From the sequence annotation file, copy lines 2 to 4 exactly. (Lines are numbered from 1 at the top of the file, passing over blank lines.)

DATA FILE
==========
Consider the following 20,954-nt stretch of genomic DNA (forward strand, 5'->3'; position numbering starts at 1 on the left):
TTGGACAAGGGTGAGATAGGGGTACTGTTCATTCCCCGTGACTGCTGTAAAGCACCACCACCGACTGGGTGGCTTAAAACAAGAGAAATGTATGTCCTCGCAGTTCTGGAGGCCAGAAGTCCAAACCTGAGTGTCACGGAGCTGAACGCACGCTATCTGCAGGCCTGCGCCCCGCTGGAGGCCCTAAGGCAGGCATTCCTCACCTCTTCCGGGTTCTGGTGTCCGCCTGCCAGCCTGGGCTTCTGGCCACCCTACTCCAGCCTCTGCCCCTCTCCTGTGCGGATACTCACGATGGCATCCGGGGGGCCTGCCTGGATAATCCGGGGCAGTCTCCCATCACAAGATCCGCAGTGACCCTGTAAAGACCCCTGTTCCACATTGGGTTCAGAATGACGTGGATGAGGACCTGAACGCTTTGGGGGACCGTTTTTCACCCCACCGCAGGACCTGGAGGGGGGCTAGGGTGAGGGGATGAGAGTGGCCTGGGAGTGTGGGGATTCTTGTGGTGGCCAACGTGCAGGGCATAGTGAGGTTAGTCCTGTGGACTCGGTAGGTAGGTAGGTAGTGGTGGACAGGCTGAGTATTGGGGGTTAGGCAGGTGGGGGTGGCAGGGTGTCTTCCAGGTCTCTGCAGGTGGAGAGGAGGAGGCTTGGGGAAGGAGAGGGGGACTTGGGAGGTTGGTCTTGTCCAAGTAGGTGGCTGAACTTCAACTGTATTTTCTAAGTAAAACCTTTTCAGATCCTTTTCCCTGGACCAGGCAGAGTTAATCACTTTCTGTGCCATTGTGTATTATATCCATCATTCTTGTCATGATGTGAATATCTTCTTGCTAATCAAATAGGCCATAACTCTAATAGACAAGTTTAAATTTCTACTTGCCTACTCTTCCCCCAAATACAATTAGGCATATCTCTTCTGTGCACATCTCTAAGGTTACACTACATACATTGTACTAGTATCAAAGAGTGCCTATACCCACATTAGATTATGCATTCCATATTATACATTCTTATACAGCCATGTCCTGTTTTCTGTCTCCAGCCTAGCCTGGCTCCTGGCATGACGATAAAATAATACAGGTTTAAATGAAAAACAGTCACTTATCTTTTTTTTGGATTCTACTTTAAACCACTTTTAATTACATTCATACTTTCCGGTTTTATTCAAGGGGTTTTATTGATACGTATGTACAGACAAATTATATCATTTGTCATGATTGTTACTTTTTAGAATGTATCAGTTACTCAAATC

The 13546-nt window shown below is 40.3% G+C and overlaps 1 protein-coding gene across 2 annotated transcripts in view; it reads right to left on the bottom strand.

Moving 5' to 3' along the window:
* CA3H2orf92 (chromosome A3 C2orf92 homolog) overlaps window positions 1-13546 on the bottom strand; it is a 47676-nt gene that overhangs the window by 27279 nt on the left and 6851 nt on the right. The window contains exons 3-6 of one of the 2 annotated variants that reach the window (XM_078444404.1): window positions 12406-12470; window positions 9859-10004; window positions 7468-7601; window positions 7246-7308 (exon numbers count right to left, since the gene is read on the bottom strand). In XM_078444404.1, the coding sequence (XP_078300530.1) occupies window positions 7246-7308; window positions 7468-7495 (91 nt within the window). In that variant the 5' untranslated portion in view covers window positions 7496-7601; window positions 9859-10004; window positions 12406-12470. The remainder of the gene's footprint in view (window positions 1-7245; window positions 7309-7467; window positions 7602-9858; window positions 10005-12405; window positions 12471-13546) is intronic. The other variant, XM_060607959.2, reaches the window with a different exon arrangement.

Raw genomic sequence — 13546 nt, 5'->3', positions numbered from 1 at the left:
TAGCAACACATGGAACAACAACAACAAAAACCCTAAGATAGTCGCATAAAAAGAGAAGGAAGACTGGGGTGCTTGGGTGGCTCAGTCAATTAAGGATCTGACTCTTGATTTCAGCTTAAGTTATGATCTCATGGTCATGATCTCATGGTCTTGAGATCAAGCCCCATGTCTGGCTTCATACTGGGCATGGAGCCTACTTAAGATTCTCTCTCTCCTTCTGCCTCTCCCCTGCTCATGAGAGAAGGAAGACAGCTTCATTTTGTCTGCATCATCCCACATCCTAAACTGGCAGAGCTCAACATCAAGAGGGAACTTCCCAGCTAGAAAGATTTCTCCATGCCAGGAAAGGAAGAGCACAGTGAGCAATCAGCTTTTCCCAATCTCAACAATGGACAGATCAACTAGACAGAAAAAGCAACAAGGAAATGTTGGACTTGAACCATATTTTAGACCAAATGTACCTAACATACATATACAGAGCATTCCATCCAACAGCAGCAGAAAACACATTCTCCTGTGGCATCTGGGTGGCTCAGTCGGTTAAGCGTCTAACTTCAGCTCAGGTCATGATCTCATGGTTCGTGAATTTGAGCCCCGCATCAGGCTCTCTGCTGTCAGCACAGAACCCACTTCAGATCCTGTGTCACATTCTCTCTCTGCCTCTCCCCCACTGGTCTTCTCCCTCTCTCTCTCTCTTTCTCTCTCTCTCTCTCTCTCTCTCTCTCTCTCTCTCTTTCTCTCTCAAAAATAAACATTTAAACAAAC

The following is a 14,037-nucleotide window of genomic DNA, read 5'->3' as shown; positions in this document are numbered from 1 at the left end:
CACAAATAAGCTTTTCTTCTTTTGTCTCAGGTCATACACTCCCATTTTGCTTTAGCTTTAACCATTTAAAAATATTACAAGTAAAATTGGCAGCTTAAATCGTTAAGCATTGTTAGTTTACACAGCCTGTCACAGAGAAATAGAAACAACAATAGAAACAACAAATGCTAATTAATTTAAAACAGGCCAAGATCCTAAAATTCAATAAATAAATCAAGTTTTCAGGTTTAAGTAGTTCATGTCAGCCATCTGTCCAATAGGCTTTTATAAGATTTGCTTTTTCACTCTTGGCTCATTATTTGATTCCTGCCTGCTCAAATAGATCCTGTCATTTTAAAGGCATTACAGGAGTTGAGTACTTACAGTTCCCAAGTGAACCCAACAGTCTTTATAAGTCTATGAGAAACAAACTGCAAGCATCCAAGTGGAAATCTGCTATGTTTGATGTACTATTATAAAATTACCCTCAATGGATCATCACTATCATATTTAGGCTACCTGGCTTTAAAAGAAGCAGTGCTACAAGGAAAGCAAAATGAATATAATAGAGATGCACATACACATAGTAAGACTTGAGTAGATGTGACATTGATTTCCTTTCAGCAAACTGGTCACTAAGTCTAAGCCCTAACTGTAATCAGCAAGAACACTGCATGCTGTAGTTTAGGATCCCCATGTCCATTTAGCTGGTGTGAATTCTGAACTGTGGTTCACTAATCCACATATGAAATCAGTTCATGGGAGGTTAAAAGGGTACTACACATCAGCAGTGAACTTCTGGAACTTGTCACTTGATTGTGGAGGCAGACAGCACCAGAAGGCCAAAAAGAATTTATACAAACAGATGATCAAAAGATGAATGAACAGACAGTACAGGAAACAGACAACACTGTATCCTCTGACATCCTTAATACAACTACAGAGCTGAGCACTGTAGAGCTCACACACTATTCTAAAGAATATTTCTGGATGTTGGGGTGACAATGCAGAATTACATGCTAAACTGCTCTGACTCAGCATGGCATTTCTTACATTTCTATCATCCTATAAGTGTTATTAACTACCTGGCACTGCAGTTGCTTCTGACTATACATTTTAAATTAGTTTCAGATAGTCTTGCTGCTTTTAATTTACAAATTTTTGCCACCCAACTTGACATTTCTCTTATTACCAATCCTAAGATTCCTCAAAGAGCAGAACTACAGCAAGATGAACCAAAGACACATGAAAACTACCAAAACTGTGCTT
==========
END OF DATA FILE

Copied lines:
TTGGACAAGGGTGAGATAGGGGTACTGTTCATTCCCCGTGACTGCTGTAAAGCACCACCACCGACTGGGTGGCTTAAAACAAGAGAAATGTATGTCCTCGCAGTTCTGGAGGCCAGAAGTCCAAACCTGAGTGTCACGGAGCTGAACGCACGCTATCTGCAGGCCTGCGCCCCGCTGGAGGCCCTAAGGCAGGCATTCCTCACCTCTTCCGGGTTCTGGTGTCCGCCTGCCAGCCTGGGCTTCTGGCCACCCTACTCCAGCCTCTGCCCCTCTCCTGTGCGGATACTCACGATGGCATCCGGGGGGCCTGCCTGGATAATCCGGGGCAGTCTCCCATCACAAGATCCGCAGTGACCCTGTAAAGACCCCTGTTCCACATTGGGTTCAGAATGACGTGGATGAGGACCTGAACGCTTTGGGGGACCGTTTTTCACCCCACCGCAGGACCTGGAGGGGGGCTAGGGTGAGGGGATGAGAGTGGCCTGGGAGTGTGGGGATTCTTGTGGTGGCCAACGTGCAGGGCATAGTGAGGTTAGTCCTGTGGACTCGGTAGGTAGGTAGGTAGTGGTGGACAGGCTGAGTATTGGGGGTTAGGCAGGTGGGGGTGGCAGGGTGTCTTCCAGGTCTCTGCAGGTGGAGAGGAGGAGGCTTGGGGAAGGAGAGGGGGACTTGGGAGGTTGGTCTTGTCCAAGTAGGTGGCTGAACTTCAACTGTATTTTCTAAGTAAAACCTTTTCAGATCCTTTTCCCTGGACCAGGCAGAGTTAATCACTTTCTGTGCCATTGTGTATTATATCCATCATTCTTGTCATGATGTGAATATCTTCTTGCTAATCAAATAGGCCATAACTCTAATAGACAAGTTTAAATTTCTACTTGCCTACTCTTCCCCCAAATACAATTAGGCATATCTCTTCTGTGCACATCTCTAAGGTTACACTACATACATTGTACTAGTATCAAAGAGTGCCTATACCCACATTAGATTATGCATTCCATATTATACATTCTTATACAGCCATGTCCTGTTTTCTGTCTCCAGCCTAGCCTGGCTCCTGGCATGACGATAAAATAATACAGGTTTAAATGAAAAACAGTCACTTATCTTTTTTTTGGATTCTACTTTAAACCACTTTTAATTACATTCATACTTTCCGGTTTTATTCAAGGGGTTTTATTGATACGTATGTACAGACAAATTATATCATTTGTCATGATTGTTACTTTTTAGAATGTATCAGTTACTCAAATC

The 13546-nt window shown below is 40.3% G+C and overlaps 1 protein-coding gene across 2 annotated transcripts in view; it reads right to left on the bottom strand.

Moving 5' to 3' along the window: